This probably doesn’t mount to all that much, but it’s been irritating me slightly for the last couple of days …
We all know that the second most dispiriting phrase in the English language is “Steve Milloy has a devastating critique …” (the first most dispiriting phrase is “My new column is up at Tech Central Station”.) The original reason why the Volokh post linked above irritated me was that it came the day after a post on Tim Lambert’s marvellous spot on the radians/degrees error in that global warming error. It rather irked me that Tim Lambert should get referenced with caveats (“Of course, that’s the claim; if there’s a rebuttal somewhere, please point me to it”) while Steven Milloy got three paragraphs of direct quotation with no caveats at all. Anyone wh knows even a little bit about the two chaps knows that Tim has always been tirelessly and scrupulously accurate, while Steven Milloy, proprietor of “junkscience.com”, is a bit of a hack, who got his start with a bit part towards the end of the single largest and most impressive work of intellectual dishonesty of the previous century, the effort to discredit the scientific work on the link between tobacco and lung cancer.
So I decided to take a look at the “devastating critique” to see whether it was really all that.
Surprise surprise, it wasn’t. In the linked article, Milloy is commenting on an article in the Journal of the American Medical Association. It’s subscription only, but I managed to get a look at a copy and a few things stuck out at me.
First, it’s a paper written using a very large sample; a panel study of about fifty thousand nurses. In particular, it’s looking at what happened to that portion of the sample of nurses who significantly increased their consumption of sugary (ie, non-diet) soft drinks. The finding is that, apparently, they tended to get diabetes at a significantly higher rate.
Milloy doesn’t seem to understand this; possibly by choice. He keeps on talking about the differences (which the study also reports) between the populations of nurses who had consistently low consumption of sweet drinks over the period and the population who had consistently high consumption. He also attributes claims to the report (such as “the simple-minded notion” that the entire weight gain reported in the switching group was due to the sugar in their drinks) which purely and simply aren’t there. This is irritating, but I’m prepared to read through it as it is most likely the result of genuine confusion on either my part or Milloy’s.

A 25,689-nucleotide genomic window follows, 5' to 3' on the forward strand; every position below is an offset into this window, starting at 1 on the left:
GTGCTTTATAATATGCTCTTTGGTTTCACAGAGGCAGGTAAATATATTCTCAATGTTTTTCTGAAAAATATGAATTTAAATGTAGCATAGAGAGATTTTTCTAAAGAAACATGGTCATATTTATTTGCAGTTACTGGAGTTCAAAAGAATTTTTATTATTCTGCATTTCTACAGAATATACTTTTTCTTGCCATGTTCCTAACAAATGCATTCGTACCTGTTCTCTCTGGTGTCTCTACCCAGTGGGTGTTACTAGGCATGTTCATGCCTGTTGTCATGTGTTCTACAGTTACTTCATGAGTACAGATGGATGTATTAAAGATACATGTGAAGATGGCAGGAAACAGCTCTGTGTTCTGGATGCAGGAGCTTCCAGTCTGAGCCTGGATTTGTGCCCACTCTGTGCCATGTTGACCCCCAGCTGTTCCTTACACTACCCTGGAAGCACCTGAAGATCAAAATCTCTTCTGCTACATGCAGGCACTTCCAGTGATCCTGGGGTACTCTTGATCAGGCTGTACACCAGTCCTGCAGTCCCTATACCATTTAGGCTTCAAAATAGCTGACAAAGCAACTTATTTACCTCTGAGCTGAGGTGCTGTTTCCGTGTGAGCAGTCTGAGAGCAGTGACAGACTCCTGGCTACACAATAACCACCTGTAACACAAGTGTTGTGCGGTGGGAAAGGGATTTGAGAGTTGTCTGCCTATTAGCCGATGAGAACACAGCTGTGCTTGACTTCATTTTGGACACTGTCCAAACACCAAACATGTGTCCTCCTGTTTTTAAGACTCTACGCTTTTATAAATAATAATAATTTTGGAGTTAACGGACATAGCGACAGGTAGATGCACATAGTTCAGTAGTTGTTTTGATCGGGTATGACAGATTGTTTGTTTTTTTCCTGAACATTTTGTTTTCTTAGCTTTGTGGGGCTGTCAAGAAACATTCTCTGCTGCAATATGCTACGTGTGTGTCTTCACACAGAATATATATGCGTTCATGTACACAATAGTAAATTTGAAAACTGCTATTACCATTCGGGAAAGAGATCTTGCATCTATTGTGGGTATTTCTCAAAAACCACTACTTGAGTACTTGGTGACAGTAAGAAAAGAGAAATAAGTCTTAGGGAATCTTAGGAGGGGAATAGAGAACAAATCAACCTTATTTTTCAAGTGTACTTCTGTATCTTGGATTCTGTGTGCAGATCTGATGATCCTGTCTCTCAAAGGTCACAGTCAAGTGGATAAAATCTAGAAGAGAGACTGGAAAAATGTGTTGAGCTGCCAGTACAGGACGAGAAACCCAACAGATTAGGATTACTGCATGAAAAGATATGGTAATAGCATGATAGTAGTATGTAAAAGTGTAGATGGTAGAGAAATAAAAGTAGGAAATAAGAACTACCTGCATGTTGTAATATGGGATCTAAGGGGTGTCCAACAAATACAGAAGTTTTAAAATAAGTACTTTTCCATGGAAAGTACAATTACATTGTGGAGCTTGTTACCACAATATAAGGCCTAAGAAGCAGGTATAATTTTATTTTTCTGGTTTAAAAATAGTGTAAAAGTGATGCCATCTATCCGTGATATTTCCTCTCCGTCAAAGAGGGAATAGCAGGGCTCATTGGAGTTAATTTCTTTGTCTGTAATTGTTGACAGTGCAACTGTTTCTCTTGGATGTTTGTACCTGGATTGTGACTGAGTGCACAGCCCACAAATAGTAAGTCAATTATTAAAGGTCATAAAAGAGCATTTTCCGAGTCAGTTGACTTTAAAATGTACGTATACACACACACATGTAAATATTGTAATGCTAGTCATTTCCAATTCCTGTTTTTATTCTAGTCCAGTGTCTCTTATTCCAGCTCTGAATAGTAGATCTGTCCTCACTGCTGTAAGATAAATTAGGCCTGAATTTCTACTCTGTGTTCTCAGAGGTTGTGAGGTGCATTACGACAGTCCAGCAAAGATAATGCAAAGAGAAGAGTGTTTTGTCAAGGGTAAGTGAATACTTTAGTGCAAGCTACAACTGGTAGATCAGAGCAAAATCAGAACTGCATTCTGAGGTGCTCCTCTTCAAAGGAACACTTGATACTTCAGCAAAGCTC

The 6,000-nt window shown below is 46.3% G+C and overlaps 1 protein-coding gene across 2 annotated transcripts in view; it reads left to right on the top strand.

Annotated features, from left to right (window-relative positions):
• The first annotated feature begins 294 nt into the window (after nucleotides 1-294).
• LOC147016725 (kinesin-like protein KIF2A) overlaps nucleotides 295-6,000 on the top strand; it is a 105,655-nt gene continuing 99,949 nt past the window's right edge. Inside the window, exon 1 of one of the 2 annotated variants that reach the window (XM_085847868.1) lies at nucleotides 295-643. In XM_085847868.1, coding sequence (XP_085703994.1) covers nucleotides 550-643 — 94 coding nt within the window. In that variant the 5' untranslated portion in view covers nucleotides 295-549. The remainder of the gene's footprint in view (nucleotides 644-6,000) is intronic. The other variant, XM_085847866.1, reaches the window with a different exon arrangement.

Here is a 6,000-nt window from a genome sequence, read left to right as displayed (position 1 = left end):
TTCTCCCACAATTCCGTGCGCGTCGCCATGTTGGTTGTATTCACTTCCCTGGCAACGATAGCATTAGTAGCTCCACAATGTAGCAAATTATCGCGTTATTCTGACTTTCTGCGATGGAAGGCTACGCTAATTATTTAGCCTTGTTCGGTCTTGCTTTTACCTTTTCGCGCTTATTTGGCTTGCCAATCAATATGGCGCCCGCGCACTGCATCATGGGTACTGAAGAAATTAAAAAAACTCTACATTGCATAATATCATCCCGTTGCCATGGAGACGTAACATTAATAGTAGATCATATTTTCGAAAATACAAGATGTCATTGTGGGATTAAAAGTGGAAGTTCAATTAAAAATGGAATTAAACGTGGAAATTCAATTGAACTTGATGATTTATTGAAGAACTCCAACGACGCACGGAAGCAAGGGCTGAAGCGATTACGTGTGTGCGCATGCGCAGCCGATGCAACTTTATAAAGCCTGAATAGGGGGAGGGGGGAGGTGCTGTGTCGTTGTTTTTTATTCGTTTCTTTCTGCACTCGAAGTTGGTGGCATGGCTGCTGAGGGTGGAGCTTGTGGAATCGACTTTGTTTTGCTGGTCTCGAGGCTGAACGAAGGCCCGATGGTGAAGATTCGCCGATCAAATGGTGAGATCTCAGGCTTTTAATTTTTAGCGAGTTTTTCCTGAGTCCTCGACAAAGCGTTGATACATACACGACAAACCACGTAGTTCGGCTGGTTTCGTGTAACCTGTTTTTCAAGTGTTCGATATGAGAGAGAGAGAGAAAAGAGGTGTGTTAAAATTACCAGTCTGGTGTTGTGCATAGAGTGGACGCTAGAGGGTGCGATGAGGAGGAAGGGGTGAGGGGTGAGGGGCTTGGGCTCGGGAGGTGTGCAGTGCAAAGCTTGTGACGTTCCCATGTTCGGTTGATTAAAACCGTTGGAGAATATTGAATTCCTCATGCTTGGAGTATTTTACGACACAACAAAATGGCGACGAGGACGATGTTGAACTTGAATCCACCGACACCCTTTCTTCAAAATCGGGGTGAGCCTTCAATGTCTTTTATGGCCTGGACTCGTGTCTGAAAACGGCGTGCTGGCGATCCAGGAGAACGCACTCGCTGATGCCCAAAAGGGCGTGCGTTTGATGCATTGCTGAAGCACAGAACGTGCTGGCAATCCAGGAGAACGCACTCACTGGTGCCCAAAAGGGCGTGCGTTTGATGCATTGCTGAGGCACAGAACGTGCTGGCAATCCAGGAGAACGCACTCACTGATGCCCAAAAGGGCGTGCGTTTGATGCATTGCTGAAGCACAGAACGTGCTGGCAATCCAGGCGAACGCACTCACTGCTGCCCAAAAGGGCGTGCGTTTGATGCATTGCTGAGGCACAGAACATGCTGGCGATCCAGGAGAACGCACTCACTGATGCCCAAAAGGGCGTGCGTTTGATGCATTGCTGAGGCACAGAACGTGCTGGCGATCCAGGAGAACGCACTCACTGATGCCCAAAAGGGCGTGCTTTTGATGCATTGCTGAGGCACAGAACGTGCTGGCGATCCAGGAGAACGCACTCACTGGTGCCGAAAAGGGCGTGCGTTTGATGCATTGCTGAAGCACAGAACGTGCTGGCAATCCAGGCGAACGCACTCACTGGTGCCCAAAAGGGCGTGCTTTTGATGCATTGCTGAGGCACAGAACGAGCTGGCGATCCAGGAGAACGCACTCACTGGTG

The point which really irked me, though, is the hallmark of a true Milloy hack-piece (as in, if it isn’t there, it’s not the real Milloy) – the discussion of things mentioned in the study phrased so as to suggest that only Milloy has noticed that they completely invalidate the study. In this piece, it’s a vintage example; Todd Zywicki at Volokh correctly excerpts it as the most important paragraph, and what a pity that he didn’t think about what he was pasting.
When the researchers statistically adjusted their results for bodyweight (a risk factor for diabetes) and for caloric intake (a proxy measure for consumption of sweetened foods other than soda), the 83 percent increase dropped to an even more statistically dubious (and soft-pedaled) 32 percent increase. That result is of the same magnitude as the study’s reported 21 percent increase in diabetes among consumers of more than one diet soft drink per day
Think about this for a second. According to Milloy, the correct (even the ethical) thing to have done in presenting the results of this study would have been to have headlined the “32 per cent increase” (1.32 relative risk) that one gets in a model which controls for body mass and caloric intake. This is equivalent to suggesting that the correct way to think about the health risks associated with soft drinks is to deal with a model under which somebody goes from drinking one can of Coke a week to more than one per day, but reduces their consumption of other foods so as to maintain a constant total caloric intake. Given that the entire reason why people worry about soft drink consumption is the sugar in the drinks, does this make any sense at all?